In a 1997 op-ed piece entitled ?It?s Wrong to Demonize China? (also for the New York Times), Carter wrote ? and forgive the awkward prose ? ?American criticism of China?s human rights abuses are justified, but their basis is not well understood. Westerners emphasize personal freedoms, while a stable government and a unified nation are paramount to the Chinese . This means that policies are shaped by fear of chaos from unrestrained dissidents or fear of China?s fragmentation by an independent Taiwan or Tibet. The result is excessive punishment [excessive punishment!] of outspoken dissidents and unwarranted domination of Tibetans.?

    Carter said that ?ill-informed commentators in both countries have cast the other side as a villain and have even forecast inevitable confrontation between the two nations.? You see the exquisite moral equivalence between a giant and repressive Communist state and the American republic. He then said, ?Mutual criticisms are proper and necessary [mutual criticisms, mind you: Communist China, America . . .], but should not be offered in an arrogant or self-righteous way, and each of us should acknowledge improvements made by the other.? Carter arrogant or self-righteous, ever? Improvements made by the United States, too?

    In a 1999 op-ed piece (USA Today) called ?Let?s Keep Chinese Spying in Perspective,? Carter said that ?some . . . American leaders, who have habitually demonstrated animosity toward the People?s Republic of China [note the mimicking of the Communists? own false description of themselves], have attempted to drive a deeper wedge between our two countries at what is already a troubled time.? Anyone who doesn?t demonstrate ?animosity? toward that horrible state, Realpolitik or no, is no friend to mankind.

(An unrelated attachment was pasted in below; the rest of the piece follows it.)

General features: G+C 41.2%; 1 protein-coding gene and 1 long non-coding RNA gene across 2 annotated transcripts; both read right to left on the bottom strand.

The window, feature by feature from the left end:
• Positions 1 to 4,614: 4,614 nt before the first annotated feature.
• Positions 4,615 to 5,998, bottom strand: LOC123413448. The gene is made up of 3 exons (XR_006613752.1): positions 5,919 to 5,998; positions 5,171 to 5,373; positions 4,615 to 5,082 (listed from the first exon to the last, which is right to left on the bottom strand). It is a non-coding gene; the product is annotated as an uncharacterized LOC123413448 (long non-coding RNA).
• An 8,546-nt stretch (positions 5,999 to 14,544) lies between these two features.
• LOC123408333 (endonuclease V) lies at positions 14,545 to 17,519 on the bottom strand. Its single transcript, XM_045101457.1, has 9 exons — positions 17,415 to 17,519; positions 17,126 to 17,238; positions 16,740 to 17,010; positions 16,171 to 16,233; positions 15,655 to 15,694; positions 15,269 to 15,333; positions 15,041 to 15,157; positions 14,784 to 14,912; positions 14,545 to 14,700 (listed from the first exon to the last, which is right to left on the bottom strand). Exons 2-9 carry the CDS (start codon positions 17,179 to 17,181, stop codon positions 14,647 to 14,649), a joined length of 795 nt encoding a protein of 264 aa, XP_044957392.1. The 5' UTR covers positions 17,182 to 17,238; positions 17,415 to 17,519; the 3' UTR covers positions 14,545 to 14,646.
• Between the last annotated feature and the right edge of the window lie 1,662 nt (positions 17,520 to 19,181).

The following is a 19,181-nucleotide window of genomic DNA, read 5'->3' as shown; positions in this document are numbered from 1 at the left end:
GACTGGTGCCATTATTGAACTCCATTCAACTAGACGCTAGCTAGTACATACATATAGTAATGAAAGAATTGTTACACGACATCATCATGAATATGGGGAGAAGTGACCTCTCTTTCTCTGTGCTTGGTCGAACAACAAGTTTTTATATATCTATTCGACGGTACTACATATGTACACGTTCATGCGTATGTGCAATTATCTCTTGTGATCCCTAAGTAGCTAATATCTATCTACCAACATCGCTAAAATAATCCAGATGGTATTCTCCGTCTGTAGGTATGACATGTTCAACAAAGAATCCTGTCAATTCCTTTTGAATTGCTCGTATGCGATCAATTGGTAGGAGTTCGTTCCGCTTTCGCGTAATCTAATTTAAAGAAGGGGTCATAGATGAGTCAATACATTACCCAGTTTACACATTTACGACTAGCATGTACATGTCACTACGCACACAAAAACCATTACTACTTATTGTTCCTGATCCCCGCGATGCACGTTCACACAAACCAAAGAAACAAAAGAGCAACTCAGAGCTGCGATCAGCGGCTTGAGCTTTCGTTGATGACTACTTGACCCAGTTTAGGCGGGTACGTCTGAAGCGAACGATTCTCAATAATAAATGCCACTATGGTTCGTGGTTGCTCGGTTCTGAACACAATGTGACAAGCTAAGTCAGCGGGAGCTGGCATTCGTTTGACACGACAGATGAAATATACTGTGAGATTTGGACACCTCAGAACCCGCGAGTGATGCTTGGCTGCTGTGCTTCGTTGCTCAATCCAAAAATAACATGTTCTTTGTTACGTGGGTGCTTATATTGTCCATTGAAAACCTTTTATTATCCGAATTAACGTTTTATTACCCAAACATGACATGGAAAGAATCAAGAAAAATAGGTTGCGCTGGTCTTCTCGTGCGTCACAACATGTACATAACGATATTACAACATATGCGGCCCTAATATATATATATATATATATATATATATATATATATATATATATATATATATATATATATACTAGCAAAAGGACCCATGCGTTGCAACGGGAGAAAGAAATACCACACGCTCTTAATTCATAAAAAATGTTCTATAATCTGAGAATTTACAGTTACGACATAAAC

• A walk down Memory Lane? While in office, Carter hailed Yugoslavia?s Tito as ?a man who believes in human rights .? He said of Romania?s barbaric Ceausescu and himself, ?Our goals are the same: to have a just system of economics and politics . . . We believe in enhancing human rights.? While out of office, Carter has praised Syria?s late Assad (killer of at least 20,000 in Hama) and the Ethiopian tyrant Mengistu (killer of many more than that). In Haiti, he told the dictator C?dras that he was ?ashamed of what my country has done to your country.?

    He did even better in North Korea, singing praises to Kim Il Sung, one of the most complete and destructive dictators in history. Kim?s North Korea, as Kirkpatrick says, was, and is, truly a ?psychotic state.? Said Carter of the ?Great Leader,? ?I find him to be vigorous, intelligent, surprisingly well informed about the technical issues, and in charge of the decisions about this country? (well, he was absolute ruler). He said, ?I don?t see that they [the North Koreans] are an outlaw nation.? Pyongyang, he observed, was a ?bustling city,? where shoppers ?pack the department stores,? reminding him of the ?Wal-Mart in Americus, Georgia.? Carter also employed his longstanding technique of praising the beauty of a dictator?s wife. Kim Jon Ae, he noted, ?is a very attractive lady.?

    Then there?s Carter?s notorious friendship with Daniel Ortega, former strongman in Nicaragua . In 1984, when the Reagan administration was trying to put maximum pressure on Ortega to submit to democracy, Carter urged Habitat for Humanity to build in Nicaragua. A fine idea, perhaps, but here?s the (classic) Carter twist: ?We want the folks down there to know that some American Christians love them and that we don?t all hate them.? In 1990, of course, Carter traveled to Managua to monitor the elections and to certify what he figured ? and hoped, it seemed ? would be a Sandinista victory. When the democratic opposition won instead, Carter was remarkably churlish, even bitter.

And that’s only about half of the anecdotes that Nordlinger details, which are themselves only a small fraction of Carter’s disgusting public displays (for instance, the piece was written before Carter went to Cuba and shoved his nose so far up Castro’s ass that he accidentally knocked the cigar out of his mouth).

Nobel Piss Prize indeed.

last update : 19-4-2018